Drills are used to improve specific areas of your technique; they can be used for full swing technique, pitching, chipping, bunker play and putting. There are hundreds of drills you can use; you just have to use the drills that you can relate to, to give you the correct feeling and correct positions.

Over the next few months, we will demonstrate some of the drills that we use at Sapphire Coast Golf School to help our students improve their technique.

Problem: Poor Posture & Set Up

If you have poor posture, it is hard to maintain a repetitive swing and good balance. You need a consistent routine to help you set up correctly. Watch your favorite players on TV; their swings might vary but they will all have a consistent setup routine.

Many players have had tips from friends about setting up, like “sit on the bar stool” or “stick your backside out”. We find that people who “sit on the bar stool” are more likely to become too vertical with too much knee bend. As for the “stick your backside out”; this can cause a tilt in your pelvis and a bad arch in your spine, locking your vertebrae together. These ‘tips’ have been around for years and can be dangerous as they can cause injuries to your body.

Fix: Posture Drill

Here is a routine to help you achieve the correct posture:

  • Stand up tall with your feet together, holding the club in front of you.
  • Bend forward from your hips about 30 degrees; allow your arms to hang down in front of you, your hands should be hanging underneath your mouth.
  • Allow your head to sit in its natural position.
  • Take a sideways step with each foot so that your feet are shoulder-width apart. If you are female, quite often your hips are wider than your shoulders; if so have your feet hip-width apart. This will help with your balance, giving you a stable base for your swing.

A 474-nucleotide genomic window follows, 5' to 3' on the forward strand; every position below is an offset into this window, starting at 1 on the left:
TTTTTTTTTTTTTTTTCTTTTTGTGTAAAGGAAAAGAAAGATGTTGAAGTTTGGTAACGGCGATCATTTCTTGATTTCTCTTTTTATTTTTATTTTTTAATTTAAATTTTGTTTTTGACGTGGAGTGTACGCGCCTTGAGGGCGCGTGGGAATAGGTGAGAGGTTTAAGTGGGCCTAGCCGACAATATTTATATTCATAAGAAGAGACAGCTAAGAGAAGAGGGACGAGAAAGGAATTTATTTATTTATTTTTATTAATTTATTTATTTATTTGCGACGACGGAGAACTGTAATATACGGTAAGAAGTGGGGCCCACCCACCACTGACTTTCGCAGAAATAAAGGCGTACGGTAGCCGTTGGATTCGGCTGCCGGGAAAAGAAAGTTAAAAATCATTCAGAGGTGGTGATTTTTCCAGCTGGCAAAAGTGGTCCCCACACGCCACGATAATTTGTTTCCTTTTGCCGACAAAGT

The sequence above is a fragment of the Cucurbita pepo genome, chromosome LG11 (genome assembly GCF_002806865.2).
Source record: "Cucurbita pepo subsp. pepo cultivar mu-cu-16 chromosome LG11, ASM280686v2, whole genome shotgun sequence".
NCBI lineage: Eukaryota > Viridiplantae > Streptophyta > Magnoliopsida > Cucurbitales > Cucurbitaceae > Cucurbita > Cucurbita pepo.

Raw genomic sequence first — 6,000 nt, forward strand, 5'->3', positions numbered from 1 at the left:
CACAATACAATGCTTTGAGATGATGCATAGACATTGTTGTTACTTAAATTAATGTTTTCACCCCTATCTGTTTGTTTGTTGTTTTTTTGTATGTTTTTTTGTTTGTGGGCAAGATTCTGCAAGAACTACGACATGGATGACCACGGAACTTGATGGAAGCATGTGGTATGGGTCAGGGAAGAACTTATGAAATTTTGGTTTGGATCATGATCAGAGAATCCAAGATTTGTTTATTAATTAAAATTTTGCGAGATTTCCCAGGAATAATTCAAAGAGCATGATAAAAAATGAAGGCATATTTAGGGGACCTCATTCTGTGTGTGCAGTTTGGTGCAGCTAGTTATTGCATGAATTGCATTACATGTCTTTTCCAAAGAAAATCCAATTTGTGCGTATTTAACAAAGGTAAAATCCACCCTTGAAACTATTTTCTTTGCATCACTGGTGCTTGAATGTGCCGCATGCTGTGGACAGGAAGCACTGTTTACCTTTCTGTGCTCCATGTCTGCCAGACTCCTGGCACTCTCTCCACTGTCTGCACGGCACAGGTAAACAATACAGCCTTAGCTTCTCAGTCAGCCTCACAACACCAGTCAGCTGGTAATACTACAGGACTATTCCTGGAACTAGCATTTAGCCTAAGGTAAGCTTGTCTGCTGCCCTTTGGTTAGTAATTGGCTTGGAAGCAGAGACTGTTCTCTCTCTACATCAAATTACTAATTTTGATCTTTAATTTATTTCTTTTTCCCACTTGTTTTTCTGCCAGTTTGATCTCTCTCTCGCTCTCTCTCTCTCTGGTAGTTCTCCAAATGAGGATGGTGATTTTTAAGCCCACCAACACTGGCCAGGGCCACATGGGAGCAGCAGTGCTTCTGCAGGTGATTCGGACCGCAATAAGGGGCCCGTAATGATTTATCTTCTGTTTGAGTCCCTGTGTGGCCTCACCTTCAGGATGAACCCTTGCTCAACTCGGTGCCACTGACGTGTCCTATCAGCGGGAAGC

• When you move your feet apart, this is where you need to have a slight knee bend and feel the weight distributed towards the balls of your feet. This helps with balance and the transfer of your weight during your swing.
  • Once you are in position, tilt your spine slightly away from your target. Be very careful you don’t move your weight onto your back foot. You should start your swing with slightly more weight on your front foot.
  • Keep moving either with a waggle of the club or moving your feet in your shoes, or very slightly moving on the spot. Be careful not to change your aim whilst doing this. This movement or waggle is important as it releases tension in your hands and body.

Problem: Poor shoulder turn

Many players make the mistake of turning down towards the ball instead of across. An incorrect shoulder turn makes it impossible to make consistent contact with the ball.

Problem: Inconsistent swing plane

As you start your backswing and your upper body starts to rotate back, your wrists need to hinge, (cock or bend — whichever term you have been taught it just means adding movement to the wrists to allows you to lever the club and keep the club on the correct swing plane). If you have an incorrect start to your back swing, you will be making compensations throughout your swing– making it difficult to consistently square up the clubface at impact.

Fix: Square Club Face Drill

This is our favorite drill; it has helped so many of our students when they leave us to go and practise by themselves. It gives you a visual guide to where the club should be positioned early in the backswing.

Problem: Strangulation of the Club

We all know what it feels like to strangle the golf club with your arms and shoulders so tensely that you can hardly take the club away. As stated earlier, this can cause tension and thus hinder the effectiveness of your swing.